I’m not sure what today will bring, but yesterday was a mixed experience. The skiing was fairly nice, even though the morning started with the thermostat reading -8.
The trip to the slopes was the bad part. I’m driving in a convoy of cars through a small Vermont town, going as fast as the car in front of me and the car behind me. But I made a big mistake. I had out-of-state plates on my car, so the local bureaucrat with a gun pulls me over for going 38 in a 25.
And people wonder why I don’t feel warm and fuzzy about government.
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A Michael Barone column in the Washington Examiner compares the bloated payrolls and happy times for the bureaucracy with the challenging times for workers in the productive sector of the economy. The column does not mention that bureaucrats also are vastly overpaid compared to private sector workers:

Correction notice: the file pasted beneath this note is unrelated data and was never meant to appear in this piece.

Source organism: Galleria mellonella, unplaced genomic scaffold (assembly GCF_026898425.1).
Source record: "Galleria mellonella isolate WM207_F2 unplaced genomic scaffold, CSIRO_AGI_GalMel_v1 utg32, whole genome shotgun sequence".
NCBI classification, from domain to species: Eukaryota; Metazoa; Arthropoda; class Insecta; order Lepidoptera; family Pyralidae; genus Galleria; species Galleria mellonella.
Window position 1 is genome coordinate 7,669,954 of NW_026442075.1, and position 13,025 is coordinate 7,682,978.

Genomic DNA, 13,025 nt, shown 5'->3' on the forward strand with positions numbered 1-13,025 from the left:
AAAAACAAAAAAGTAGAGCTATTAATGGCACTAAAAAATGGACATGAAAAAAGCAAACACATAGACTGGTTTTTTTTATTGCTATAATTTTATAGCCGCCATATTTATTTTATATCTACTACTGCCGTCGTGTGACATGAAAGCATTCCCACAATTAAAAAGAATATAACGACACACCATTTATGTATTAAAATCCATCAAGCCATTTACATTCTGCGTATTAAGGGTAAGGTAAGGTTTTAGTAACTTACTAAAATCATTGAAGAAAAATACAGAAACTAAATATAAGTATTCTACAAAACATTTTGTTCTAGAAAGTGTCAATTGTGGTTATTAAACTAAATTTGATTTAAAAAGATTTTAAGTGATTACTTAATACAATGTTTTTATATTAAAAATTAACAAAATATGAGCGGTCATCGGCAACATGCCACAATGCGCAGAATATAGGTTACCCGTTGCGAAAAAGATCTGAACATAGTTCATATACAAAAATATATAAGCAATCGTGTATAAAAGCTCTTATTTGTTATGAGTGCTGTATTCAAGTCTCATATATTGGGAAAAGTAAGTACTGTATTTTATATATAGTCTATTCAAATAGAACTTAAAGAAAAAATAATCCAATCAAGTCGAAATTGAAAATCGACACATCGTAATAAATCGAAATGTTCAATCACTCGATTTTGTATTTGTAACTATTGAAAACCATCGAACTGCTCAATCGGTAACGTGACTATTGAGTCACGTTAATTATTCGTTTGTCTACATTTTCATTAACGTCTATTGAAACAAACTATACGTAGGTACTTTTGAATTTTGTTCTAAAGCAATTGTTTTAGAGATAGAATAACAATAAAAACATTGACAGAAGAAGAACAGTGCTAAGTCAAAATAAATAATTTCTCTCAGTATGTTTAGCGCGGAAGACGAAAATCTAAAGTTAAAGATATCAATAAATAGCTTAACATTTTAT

It looks like a happy new year for you — if you’re a public employee. That’s the takeaway from a recent Rasmussen poll that shows that 46 percent of government employees say the economy is getting better while just 31 percent say it’s getting worse. In contrast, 32 percent of those with private-sector jobs say the economy is getting better, while 49 percent it is getting worse. Nearly half, 44 percent, of government employees rate their personal finances as good or excellent. Only 33 percent of private-sector employees do. It sounds like public- and private-sector employees are looking at different Americas. And they are. Private-sector employment peaked at 115.8 million in December 2007, when the recession officially began. It was down to 108.5 million last November. That’s a 6 percent decline. Public-sector employment peaked at 22.6 million in August 2008. It fell a bit in 2009, then has rebounded back to 22.5 million in November. That’s less than a 1 percent decline. This is not an accident; it is the result of deliberate public policy. …At some point — and this already has occurred in much of Western Europe — public sector spending tends to choke off private-sector growth. America’s current high unemployment levels have been commonplace in much of Western Europe for the last 25 years. The question now is whether they will become commonplace in the United States in the decade ahead.
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